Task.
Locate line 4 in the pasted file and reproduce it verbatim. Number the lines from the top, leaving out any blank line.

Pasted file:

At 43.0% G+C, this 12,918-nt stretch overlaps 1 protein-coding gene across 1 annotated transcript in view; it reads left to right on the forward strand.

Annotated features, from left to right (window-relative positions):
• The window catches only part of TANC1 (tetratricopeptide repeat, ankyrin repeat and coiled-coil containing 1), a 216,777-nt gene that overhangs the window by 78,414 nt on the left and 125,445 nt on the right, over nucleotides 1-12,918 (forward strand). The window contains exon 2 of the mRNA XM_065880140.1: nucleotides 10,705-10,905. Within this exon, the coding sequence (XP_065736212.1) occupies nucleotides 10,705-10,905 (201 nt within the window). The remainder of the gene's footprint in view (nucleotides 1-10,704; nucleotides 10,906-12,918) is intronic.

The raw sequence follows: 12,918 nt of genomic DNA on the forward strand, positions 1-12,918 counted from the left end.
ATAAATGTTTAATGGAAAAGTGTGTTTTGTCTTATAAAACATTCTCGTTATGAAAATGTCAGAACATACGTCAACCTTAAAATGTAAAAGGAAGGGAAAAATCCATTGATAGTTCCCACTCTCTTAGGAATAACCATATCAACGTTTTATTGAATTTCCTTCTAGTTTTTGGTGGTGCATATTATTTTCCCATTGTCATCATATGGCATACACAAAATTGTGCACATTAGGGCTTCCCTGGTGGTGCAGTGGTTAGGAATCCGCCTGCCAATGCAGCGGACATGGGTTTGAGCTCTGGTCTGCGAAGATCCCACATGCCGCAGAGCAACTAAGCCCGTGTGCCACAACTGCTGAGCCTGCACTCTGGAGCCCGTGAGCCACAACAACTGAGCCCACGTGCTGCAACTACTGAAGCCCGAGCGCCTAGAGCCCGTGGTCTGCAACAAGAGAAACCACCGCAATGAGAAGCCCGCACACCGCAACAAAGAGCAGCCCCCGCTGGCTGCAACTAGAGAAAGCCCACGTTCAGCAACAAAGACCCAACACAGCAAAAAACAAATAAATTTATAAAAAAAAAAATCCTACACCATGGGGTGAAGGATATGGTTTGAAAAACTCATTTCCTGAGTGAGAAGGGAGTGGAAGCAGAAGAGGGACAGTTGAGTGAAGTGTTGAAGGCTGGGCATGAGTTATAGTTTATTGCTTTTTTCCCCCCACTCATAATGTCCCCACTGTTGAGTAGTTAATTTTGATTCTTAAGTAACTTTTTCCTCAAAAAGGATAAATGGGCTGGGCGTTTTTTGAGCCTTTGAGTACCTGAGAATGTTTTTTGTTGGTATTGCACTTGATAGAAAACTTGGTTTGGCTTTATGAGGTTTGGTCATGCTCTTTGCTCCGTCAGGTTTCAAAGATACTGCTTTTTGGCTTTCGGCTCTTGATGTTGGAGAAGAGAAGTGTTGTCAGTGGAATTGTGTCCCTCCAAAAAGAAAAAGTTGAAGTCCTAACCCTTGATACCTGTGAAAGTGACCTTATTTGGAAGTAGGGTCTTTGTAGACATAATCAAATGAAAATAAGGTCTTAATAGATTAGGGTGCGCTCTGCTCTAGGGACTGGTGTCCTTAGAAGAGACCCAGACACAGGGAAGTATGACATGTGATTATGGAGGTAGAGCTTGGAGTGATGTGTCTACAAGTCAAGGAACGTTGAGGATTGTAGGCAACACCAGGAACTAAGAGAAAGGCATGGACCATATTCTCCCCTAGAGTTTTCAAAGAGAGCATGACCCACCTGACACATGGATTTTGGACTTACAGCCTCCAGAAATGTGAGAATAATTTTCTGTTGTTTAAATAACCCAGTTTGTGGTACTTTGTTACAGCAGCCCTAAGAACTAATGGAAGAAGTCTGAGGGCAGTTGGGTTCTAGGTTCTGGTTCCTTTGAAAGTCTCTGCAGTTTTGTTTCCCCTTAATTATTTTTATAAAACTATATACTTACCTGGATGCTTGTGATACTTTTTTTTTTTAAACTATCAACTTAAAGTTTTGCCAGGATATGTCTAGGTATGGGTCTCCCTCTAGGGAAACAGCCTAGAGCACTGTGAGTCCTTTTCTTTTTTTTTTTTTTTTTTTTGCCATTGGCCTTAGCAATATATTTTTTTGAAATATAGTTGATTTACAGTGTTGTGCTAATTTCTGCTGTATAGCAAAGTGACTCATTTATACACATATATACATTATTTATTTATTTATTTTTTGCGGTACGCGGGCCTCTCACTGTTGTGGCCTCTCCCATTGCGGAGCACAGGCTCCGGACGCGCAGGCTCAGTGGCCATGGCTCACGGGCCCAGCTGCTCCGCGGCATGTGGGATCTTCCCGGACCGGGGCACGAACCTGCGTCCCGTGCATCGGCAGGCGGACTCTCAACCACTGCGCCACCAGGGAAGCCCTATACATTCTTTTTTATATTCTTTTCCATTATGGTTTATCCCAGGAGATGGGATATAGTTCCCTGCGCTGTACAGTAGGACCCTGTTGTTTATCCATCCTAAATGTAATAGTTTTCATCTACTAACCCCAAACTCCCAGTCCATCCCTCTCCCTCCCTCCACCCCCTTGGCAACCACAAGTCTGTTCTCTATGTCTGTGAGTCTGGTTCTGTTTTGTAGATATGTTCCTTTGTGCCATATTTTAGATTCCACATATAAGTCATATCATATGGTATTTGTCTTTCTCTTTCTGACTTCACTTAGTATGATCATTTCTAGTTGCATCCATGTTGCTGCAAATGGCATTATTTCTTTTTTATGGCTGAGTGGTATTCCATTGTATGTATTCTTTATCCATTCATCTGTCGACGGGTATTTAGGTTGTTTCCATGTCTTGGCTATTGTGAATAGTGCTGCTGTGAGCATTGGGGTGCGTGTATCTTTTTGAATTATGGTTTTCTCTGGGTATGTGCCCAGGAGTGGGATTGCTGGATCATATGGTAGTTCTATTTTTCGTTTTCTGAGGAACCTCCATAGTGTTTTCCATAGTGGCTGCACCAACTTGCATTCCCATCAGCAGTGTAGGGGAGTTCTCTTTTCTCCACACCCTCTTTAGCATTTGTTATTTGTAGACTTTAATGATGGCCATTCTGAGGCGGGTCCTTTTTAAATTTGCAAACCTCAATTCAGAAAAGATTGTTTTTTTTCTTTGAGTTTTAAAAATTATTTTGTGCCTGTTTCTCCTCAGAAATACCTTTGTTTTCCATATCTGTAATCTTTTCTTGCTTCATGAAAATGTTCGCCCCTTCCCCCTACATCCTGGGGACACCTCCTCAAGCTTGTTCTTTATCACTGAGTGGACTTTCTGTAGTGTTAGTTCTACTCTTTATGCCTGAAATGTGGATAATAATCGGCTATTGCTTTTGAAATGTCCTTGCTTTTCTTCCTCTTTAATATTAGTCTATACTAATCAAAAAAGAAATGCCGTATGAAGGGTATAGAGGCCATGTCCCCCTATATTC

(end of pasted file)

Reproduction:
The raw sequence follows: 12,918 nt of genomic DNA on the forward strand, positions 1-12,918 counted from the left end.